Hardly a day goes by without news 
of another data breach, online scam, new malware threat, or other success story from the annals of organized cybercrime. A March 6 article from International Business Times reported that more than 1 million decrypted Gmail and Yahoo accounts from prior breaches had gone up for sale on the Dark Web, including user names, passwords and email addresses, with the converted Bitcoin prices ranging from $10 to $28 per account. Malevolent shoppers need merely browse the contraband inventory and add to their criminal cart, like eBay for bad guys.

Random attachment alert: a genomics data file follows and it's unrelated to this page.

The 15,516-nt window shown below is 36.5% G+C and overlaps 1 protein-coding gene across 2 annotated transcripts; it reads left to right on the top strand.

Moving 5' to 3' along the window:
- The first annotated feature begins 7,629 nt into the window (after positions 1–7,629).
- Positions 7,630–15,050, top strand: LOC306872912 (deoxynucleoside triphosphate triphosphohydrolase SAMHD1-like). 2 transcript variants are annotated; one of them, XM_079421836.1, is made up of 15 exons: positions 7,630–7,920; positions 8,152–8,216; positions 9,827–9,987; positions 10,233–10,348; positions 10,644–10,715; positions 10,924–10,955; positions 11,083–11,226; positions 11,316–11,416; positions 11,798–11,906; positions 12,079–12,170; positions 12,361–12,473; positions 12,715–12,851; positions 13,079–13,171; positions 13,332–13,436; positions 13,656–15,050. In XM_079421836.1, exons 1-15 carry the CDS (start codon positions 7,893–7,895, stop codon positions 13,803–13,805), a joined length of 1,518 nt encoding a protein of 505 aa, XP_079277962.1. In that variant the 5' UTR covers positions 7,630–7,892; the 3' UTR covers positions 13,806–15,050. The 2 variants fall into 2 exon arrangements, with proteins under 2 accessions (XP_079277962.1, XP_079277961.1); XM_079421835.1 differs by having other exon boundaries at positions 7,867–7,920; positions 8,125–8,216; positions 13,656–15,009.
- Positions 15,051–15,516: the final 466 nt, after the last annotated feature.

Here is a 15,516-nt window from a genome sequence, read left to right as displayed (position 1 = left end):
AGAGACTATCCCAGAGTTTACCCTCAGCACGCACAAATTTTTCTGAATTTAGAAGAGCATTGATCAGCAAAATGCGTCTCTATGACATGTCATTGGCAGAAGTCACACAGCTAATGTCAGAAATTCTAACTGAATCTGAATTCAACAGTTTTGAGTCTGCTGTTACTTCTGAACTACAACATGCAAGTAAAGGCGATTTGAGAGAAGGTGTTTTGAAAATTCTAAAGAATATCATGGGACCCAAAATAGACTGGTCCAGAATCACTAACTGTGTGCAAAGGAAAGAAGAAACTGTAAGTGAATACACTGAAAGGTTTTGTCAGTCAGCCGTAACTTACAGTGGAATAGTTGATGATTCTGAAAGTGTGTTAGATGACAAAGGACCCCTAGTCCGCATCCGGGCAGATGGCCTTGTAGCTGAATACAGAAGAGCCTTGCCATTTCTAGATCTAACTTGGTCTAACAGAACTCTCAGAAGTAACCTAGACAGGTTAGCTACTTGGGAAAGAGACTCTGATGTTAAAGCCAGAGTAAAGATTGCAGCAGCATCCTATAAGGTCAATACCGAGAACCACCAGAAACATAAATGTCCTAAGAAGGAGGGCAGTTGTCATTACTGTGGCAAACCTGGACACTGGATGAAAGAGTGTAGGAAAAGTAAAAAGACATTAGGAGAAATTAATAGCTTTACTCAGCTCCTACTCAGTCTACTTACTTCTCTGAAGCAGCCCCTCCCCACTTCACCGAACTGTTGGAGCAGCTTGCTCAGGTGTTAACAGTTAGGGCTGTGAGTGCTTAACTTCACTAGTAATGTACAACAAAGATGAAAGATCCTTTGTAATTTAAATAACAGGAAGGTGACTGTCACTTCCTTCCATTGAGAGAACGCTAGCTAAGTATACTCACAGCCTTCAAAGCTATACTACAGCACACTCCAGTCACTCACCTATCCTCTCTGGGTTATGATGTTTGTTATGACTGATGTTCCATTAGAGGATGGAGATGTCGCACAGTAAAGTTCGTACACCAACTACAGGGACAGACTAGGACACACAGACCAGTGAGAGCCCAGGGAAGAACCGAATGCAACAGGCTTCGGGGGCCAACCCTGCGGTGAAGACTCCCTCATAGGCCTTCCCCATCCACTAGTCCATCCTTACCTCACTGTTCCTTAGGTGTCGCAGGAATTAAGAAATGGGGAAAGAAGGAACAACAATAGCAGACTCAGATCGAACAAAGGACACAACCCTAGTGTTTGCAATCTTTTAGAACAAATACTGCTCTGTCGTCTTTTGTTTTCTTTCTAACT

The sources for reaping ill-gotten gains have expanded to virtually every corner of the internet, including what might seem an unlikely hunting ground at first glance—LinkedIn. Although the professional network offers no platform for money to change hands, crooks still see gold in profile pages, endorsements, InMails and connection requests. Consequently, scams abound, despite LinkedIn’s continual efforts to weed them out.

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